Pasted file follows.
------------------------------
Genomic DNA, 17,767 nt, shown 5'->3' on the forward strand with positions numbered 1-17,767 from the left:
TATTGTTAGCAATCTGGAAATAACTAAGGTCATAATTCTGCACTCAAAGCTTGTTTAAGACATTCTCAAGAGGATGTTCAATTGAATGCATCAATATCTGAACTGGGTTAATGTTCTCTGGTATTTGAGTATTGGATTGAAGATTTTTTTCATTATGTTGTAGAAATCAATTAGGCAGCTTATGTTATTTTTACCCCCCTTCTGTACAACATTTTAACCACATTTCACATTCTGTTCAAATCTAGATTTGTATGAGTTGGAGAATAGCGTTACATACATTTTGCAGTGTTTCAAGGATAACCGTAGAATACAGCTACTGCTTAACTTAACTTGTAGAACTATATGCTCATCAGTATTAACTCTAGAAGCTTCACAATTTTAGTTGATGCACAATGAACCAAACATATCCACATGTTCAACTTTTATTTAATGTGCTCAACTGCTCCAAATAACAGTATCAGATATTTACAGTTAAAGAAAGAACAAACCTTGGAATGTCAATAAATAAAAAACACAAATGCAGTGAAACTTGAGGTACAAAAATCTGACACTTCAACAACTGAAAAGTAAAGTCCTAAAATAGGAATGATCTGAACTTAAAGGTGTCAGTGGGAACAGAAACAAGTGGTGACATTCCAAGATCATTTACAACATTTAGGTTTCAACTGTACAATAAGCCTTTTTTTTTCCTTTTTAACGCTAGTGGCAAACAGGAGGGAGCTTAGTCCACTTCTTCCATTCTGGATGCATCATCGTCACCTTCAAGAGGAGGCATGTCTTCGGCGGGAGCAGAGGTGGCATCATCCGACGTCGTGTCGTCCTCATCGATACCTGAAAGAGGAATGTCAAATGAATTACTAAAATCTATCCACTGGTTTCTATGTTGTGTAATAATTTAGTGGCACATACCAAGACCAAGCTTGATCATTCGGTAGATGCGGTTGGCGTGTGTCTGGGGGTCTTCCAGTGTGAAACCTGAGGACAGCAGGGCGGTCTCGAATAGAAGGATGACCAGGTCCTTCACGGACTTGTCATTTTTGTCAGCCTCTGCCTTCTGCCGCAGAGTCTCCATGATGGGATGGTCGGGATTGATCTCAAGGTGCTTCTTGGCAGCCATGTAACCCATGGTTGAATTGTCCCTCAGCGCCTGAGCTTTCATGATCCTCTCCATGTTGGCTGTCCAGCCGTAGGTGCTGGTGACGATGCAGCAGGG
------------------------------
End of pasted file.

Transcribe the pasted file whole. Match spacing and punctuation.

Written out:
Genomic DNA, 17,767 nt, shown 5'->3' on the forward strand with positions numbered 1-17,767 from the left:
TATTGTTAGCAATCTGGAAATAACTAAGGTCATAATTCTGCACTCAAAGCTTGTTTAAGACATTCTCAAGAGGATGTTCAATTGAATGCATCAATATCTGAACTGGGTTAATGTTCTCTGGTATTTGAGTATTGGATTGAAGATTTTTTTCATTATGTTGTAGAAATCAATTAGGCAGCTTATGTTATTTTTACCCCCCTTCTGTACAACATTTTAACCACATTTCACATTCTGTTCAAATCTAGATTTGTATGAGTTGGAGAATAGCGTTACATACATTTTGCAGTGTTTCAAGGATAACCGTAGAATACAGCTACTGCTTAACTTAACTTGTAGAACTATATGCTCATCAGTATTAACTCTAGAAGCTTCACAATTTTAGTTGATGCACAATGAACCAAACATATCCACATGTTCAACTTTTATTTAATGTGCTCAACTGCTCCAAATAACAGTATCAGATATTTACAGTTAAAGAAAGAACAAACCTTGGAATGTCAATAAATAAAAAACACAAATGCAGTGAAACTTGAGGTACAAAAATCTGACACTTCAACAACTGAAAAGTAAAGTCCTAAAATAGGAATGATCTGAACTTAAAGGTGTCAGTGGGAACAGAAACAAGTGGTGACATTCCAAGATCATTTACAACATTTAGGTTTCAACTGTACAATAAGCCTTTTTTTTTCCTTTTTAACGCTAGTGGCAAACAGGAGGGAGCTTAGTCCACTTCTTCCATTCTGGATGCATCATCGTCACCTTCAAGAGGAGGCATGTCTTCGGCGGGAGCAGAGGTGGCATCATCCGACGTCGTGTCGTCCTCATCGATACCTGAAAGAGGAATGTCAAATGAATTACTAAAATCTATCCACTGGTTTCTATGTTGTGTAATAATTTAGTGGCACATACCAAGACCAAGCTTGATCATTCGGTAGATGCGGTTGGCGTGTGTCTGGGGGTCTTCCAGTGTGAAACCTGAGGACAGCAGGGCGGTCTCGAATAGAAGGATGACCAGGTCCTTCACGGACTTGTCATTTTTGTCAGCCTCTGCCTTCTGCCGCAGAGTCTCCATGATGGGATGGTCGGGATTGATCTCAAGGTGCTTCTTGGCAGCCATGTAACCCATGGTTGAATTGTCCCTCAGCGCCTGAGCTTTCATGATCCTCTCCATGTTGGCTGTCCAGCCGTAGGTGCTGGTGACGATGCAGCAGGG